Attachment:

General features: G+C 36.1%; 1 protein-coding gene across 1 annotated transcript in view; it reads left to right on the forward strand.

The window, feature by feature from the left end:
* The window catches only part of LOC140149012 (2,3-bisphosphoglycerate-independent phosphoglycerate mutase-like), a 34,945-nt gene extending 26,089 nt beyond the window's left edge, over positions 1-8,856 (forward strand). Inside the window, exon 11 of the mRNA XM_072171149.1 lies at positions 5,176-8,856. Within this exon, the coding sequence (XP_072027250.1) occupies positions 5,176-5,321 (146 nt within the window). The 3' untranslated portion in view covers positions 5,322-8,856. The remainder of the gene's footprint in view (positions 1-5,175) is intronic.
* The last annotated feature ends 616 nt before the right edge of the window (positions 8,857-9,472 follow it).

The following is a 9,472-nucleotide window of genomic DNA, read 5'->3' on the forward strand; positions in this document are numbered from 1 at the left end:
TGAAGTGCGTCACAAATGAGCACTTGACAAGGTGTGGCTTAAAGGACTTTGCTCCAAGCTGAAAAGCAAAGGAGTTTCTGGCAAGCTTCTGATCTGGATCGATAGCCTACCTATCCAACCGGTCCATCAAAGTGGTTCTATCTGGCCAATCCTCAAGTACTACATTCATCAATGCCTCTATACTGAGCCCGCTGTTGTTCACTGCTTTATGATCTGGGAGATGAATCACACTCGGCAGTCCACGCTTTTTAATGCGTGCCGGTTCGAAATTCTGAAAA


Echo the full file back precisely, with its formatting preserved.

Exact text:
General features: G+C 36.1%; 1 protein-coding gene across 1 annotated transcript in view; it reads left to right on the forward strand.

The window, feature by feature from the left end:
* The window catches only part of LOC140149012 (2,3-bisphosphoglycerate-independent phosphoglycerate mutase-like), a 34,945-nt gene extending 26,089 nt beyond the window's left edge, over positions 1-8,856 (forward strand). Inside the window, exon 11 of the mRNA XM_072171149.1 lies at positions 5,176-8,856. Within this exon, the coding sequence (XP_072027250.1) occupies positions 5,176-5,321 (146 nt within the window). The 3' untranslated portion in view covers positions 5,322-8,856. The remainder of the gene's footprint in view (positions 1-5,175) is intronic.
* The last annotated feature ends 616 nt before the right edge of the window (positions 8,857-9,472 follow it).

The following is a 9,472-nucleotide window of genomic DNA, read 5'->3' on the forward strand; positions in this document are numbered from 1 at the left end:
TGAAGTGCGTCACAAATGAGCACTTGACAAGGTGTGGCTTAAAGGACTTTGCTCCAAGCTGAAAAGCAAAGGAGTTTCTGGCAAGCTTCTGATCTGGATCGATAGCCTACCTATCCAACCGGTCCATCAAAGTGGTTCTATCTGGCCAATCCTCAAGTACTACATTCATCAATGCCTCTATACTGAGCCCGCTGTTGTTCACTGCTTTATGATCTGGGAGATGAATCACACTCGGCAGTCCACGCTTTTTAATGCGTGCCGGTTCGAAATTCTGAAAA